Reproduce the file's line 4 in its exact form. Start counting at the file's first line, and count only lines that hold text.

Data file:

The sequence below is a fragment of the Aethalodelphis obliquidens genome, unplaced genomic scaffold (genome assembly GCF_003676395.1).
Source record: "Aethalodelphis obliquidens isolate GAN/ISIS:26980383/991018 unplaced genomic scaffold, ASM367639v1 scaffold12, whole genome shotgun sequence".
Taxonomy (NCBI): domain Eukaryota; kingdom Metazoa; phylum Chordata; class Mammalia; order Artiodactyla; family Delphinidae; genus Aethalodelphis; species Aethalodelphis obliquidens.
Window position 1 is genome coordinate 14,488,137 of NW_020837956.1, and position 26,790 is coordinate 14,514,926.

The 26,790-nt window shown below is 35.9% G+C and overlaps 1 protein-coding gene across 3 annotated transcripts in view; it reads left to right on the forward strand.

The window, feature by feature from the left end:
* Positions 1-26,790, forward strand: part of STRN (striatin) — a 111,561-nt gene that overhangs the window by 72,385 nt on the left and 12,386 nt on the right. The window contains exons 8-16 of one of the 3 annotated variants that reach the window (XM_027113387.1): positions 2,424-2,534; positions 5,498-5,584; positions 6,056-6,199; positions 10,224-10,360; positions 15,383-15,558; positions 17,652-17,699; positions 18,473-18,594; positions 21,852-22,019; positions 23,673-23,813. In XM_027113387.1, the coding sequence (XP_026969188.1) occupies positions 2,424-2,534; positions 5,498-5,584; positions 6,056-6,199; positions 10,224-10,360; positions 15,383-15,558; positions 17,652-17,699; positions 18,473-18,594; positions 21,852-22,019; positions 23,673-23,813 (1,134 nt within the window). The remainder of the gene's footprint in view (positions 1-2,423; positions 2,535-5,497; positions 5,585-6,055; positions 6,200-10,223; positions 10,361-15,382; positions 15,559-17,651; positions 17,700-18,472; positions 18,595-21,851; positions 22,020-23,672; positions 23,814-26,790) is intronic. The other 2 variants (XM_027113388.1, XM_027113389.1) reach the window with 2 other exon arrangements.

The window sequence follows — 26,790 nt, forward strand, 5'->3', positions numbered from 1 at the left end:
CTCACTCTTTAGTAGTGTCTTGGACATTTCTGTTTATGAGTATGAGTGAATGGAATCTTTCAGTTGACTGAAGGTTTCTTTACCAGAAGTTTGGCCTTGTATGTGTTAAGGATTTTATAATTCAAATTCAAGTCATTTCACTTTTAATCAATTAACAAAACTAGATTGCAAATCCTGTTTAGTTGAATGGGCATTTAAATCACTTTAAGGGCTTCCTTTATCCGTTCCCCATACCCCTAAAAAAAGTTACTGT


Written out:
Window position 1 is genome coordinate 14,488,137 of NW_020837956.1, and position 26,790 is coordinate 14,514,926.